Microsoft has defended an Internet Explorer 8 roadmap that gambles on the successful completion of unbaked standards and qualified support of W3C initiatives. Yesterday Chris Wilson, IE platform architect, said Microsoft had picked elements of HTML 5 and CSS 2.1 from the World Wide Web Consortium (W3C) that it believes are …
IE8 - Beta 1 vs El reg.co.uk
In IE8 standards mode, it passes - sometimes - the Acid test 2 (not consistently : 2 passes for 4 fails... go figure) and fails the Acid3 test with up to 17/100.
Worse, it completely screws up the display of the El Reg website, running fullpage (no margins) and superimposing Google Ads over the thrid (right) column of news until you mouseover them and they reformat...
Well, hopefully, this is why it's only a beta!
Why does increase my level of cynicism?
"But Wilson played the limited resources card and indicated IE 8 will not provide SVG capabilities."
Please. M$ already has a larger budget than most developing countries. They have already figured out how to put a vector display language into a browser (the proprietary VML). SVG is a well-established standard that has been around for years (1.1 was out in January 2003!). Many other smaller companies and organisations (e.g. Mozilla, Adobe, Nokia) have somehow managed to scrape enough resources together to fund implementations. In the worst case (?) scenario, all they have to do is buy the existing SVG plug-in from Adobe, along with a couple of their developers, and ship it. Total cost? Probably less than a golf day.
Why not just be honest and say "we really, really don't like to support open standards unless are we absolutely forced to"?
I think you might be confused - it's Opera that's been putting the development time into HTML5.
It's also Opera that's been working on producing the best native SVG rendering, with the added bonus that it supports SVG images as img tags, backgrounds and bullet points, things you can't do with a plugin.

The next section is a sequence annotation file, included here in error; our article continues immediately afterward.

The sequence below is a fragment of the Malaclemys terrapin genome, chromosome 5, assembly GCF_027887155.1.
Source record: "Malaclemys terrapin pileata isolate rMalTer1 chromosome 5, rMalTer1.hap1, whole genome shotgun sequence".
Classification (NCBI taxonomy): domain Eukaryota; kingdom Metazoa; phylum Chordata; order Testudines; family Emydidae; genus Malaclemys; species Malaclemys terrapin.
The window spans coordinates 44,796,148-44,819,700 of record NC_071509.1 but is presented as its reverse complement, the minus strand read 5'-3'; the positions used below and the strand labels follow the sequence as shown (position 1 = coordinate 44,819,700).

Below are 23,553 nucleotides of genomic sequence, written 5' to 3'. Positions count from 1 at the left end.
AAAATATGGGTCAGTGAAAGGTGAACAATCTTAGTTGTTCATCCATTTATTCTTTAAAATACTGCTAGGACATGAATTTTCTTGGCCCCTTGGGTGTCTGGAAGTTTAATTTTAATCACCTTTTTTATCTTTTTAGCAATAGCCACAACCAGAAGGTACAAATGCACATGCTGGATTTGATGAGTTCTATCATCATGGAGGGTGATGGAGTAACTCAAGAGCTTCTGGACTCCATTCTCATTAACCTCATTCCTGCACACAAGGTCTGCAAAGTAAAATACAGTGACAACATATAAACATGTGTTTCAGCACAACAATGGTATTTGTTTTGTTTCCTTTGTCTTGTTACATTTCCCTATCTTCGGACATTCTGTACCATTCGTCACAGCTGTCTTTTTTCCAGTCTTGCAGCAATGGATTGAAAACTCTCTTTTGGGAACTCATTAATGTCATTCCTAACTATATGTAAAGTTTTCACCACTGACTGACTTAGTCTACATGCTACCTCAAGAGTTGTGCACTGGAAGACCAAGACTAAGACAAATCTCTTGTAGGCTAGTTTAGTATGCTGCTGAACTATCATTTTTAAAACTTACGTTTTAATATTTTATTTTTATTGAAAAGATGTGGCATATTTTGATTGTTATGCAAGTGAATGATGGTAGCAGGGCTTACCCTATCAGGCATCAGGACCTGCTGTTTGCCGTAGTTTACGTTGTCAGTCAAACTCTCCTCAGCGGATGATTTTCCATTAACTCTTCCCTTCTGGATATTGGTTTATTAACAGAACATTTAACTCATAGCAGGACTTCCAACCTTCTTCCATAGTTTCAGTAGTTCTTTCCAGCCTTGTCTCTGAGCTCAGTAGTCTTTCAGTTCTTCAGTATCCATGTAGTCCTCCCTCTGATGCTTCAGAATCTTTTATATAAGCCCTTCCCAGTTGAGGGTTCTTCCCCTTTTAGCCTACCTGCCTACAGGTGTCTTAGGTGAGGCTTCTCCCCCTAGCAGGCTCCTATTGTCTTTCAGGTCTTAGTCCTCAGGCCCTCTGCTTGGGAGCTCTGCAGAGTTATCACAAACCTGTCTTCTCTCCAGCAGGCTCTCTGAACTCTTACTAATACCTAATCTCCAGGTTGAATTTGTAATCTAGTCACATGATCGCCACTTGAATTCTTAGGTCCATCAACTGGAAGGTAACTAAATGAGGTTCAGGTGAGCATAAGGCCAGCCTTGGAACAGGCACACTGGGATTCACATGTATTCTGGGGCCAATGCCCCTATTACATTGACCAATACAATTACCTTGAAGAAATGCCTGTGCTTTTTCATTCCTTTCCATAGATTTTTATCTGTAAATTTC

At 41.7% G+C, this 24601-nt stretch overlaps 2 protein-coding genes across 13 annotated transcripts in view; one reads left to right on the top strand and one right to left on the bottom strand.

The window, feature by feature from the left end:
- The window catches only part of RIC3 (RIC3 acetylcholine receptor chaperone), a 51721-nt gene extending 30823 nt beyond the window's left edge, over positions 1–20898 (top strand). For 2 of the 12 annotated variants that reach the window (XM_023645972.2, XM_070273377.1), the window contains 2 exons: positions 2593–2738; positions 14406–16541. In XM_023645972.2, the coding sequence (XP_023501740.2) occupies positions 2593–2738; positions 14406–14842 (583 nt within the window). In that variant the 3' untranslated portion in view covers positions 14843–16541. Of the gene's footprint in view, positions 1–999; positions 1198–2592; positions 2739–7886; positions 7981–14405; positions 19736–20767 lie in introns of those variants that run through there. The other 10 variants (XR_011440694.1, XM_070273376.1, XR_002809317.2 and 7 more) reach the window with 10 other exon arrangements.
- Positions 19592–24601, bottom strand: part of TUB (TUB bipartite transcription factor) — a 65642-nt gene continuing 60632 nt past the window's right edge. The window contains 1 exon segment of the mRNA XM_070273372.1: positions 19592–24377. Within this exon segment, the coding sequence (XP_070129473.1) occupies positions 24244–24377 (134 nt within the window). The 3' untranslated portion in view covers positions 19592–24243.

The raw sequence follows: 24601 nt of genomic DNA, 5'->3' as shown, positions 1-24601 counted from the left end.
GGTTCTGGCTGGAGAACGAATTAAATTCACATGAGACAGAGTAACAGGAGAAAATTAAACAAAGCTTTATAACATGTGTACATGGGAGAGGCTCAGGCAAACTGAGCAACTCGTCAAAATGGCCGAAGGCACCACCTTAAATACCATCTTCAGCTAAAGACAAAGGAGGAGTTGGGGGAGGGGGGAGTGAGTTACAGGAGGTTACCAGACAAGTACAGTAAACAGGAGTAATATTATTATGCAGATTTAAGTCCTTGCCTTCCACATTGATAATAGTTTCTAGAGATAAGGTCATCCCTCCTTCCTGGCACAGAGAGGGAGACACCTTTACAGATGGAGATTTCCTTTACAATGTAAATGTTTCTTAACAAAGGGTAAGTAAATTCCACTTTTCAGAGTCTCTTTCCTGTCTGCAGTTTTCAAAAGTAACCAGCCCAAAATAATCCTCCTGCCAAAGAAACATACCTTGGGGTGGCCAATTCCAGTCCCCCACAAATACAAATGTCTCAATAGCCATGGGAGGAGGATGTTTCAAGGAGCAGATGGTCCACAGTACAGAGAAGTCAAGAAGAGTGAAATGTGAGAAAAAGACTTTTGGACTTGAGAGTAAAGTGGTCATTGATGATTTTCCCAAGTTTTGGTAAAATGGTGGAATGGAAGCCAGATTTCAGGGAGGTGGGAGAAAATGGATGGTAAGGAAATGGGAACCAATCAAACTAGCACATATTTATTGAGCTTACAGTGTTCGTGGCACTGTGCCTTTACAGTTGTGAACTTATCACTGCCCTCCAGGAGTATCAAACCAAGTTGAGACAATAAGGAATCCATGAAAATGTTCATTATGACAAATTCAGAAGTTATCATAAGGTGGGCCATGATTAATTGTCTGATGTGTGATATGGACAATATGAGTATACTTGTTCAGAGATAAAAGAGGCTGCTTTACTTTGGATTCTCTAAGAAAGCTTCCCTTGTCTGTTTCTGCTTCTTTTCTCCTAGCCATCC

SVG vs. Silverlight
"Why not just be honest and say "we really, really don't like to support open standards unless are we absolutely forced to"?"
Because MS is dragging their heels on SVG until they get everyone using Silverlight. This is the same reason they're porting Silverlight to S60 so quickly, despite what they say about waiting until mainstream implementations are complete. They don't want SVG to get a further foothold in mobile.
are not something that you pick from. They are what you adhere to or not. Simple really.
whilst it may be true that all standards should be supported... that is impleied...
they have already said that they intend for IE8 to support all the current standards and are now working on a way to implement standards that are pencilled in for future release as a standard.
they can pick and choose these standards because as they said, these are not standards, they are looking for what are the most promising to actually get standardised, and looking at what people will want to use and getting those out.
arguably IE has a much slower development cycle than other browsers,
are ou suggesting that they should only implement current standards and then be behind until the release of IE9, or would you actually support the current proactive view that they are taken at looking at new and emerging standards and looking to include those so that they will be supported in the browser from the word go?
I guess to sum it up.
yes you're right they should adhere to all standards,
but you are wrong (or didn't read the article properly).
they don't have to adhere to non-standards and can indeed pick and choose what to support (until they are standards) then they should support them.
But SVG *is* a standard. It's blindingly obvious that the only reason MS is not including it in IE8 is political.
Just what we need, another set of browsers each of which support a slightly different subset of the (upcoming) standards. Because you know that's what'll happen.
"Ooh, I like the look of that new 'coffee-strength:' CSS2.1 attribute. Sadly only Opera 12 supports it properly. Firefox 3.5 interprets it wrongly and makes tea, and IE8: 2010 edition doesn't support it at all."
I guess I must have accidentally set the DeLorean for 1997 this morning while switching radio stations on the way to work, this sounds like BLINK (Netscape) and MARQUEE (IE) just waiting to happen again, only there's a half chance some of the semi-supported stuff could have been *useful*.
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